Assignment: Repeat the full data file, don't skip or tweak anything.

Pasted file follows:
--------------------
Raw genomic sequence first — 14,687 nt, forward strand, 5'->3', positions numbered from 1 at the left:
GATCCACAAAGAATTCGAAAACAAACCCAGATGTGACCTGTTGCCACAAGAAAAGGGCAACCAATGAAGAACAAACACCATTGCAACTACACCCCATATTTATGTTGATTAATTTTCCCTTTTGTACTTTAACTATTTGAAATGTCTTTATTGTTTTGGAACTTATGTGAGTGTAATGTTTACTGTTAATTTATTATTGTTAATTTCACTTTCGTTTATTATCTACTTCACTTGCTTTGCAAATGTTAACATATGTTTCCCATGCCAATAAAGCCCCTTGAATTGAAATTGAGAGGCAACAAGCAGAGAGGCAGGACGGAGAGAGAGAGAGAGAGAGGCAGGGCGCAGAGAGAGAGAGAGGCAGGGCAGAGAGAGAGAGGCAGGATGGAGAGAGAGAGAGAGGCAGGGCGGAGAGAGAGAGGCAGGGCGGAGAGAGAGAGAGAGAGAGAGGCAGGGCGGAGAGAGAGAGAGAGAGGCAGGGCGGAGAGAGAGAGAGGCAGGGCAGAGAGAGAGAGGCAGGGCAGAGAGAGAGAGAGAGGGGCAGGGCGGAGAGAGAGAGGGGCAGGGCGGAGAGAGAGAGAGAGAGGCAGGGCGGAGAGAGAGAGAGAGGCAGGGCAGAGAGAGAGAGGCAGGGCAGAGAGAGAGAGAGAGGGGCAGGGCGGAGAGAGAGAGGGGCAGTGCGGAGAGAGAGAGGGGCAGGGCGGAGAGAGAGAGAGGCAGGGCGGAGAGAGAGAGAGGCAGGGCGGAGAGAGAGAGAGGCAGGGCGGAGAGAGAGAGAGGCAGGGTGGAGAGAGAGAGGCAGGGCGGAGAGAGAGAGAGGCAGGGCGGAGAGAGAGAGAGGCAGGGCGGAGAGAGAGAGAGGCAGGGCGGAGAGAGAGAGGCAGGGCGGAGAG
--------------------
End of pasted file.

Raw genomic sequence first — 14,687 nt, forward strand, 5'->3', positions numbered from 1 at the left:
GATCCACAAAGAATTCGAAAACAAACCCAGATGTGACCTGTTGCCACAAGAAAAGGGCAACCAATGAAGAACAAACACCATTGCAACTACACCCCATATTTATGTTGATTAATTTTCCCTTTTGTACTTTAACTATTTGAAATGTCTTTATTGTTTTGGAACTTATGTGAGTGTAATGTTTACTGTTAATTTATTATTGTTAATTTCACTTTCGTTTATTATCTACTTCACTTGCTTTGCAAATGTTAACATATGTTTCCCATGCCAATAAAGCCCCTTGAATTGAAATTGAGAGGCAACAAGCAGAGAGGCAGGACGGAGAGAGAGAGAGAGAGAGGCAGGGCGCAGAGAGAGAGAGAGGCAGGGCAGAGAGAGAGAGGCAGGATGGAGAGAGAGAGAGAGGCAGGGCGGAGAGAGAGAGGCAGGGCGGAGAGAGAGAGAGAGAGAGAGGCAGGGCGGAGAGAGAGAGAGAGAGGCAGGGCGGAGAGAGAGAGAGGCAGGGCAGAGAGAGAGAGGCAGGGCAGAGAGAGAGAGAGAGGGGCAGGGCGGAGAGAGAGAGGGGCAGGGCGGAGAGAGAGAGAGAGAGGCAGGGCGGAGAGAGAGAGAGAGGCAGGGCAGAGAGAGAGAGGCAGGGCAGAGAGAGAGAGAGAGGGGCAGGGCGGAGAGAGAGAGGGGCAGTGCGGAGAGAGAGAGGGGCAGGGCGGAGAGAGAGAGAGGCAGGGCGGAGAGAGAGAGAGGCAGGGCGGAGAGAGAGAGAGGCAGGGCGGAGAGAGAGAGAGGCAGGGTGGAGAGAGAGAGGCAGGGCGGAGAGAGAGAGAGGCAGGGCGGAGAGAGAGAGAGGCAGGGCGGAGAGAGAGAGAGGCAGGGCGGAGAGAGAGAGGCAGGGCGGAGAG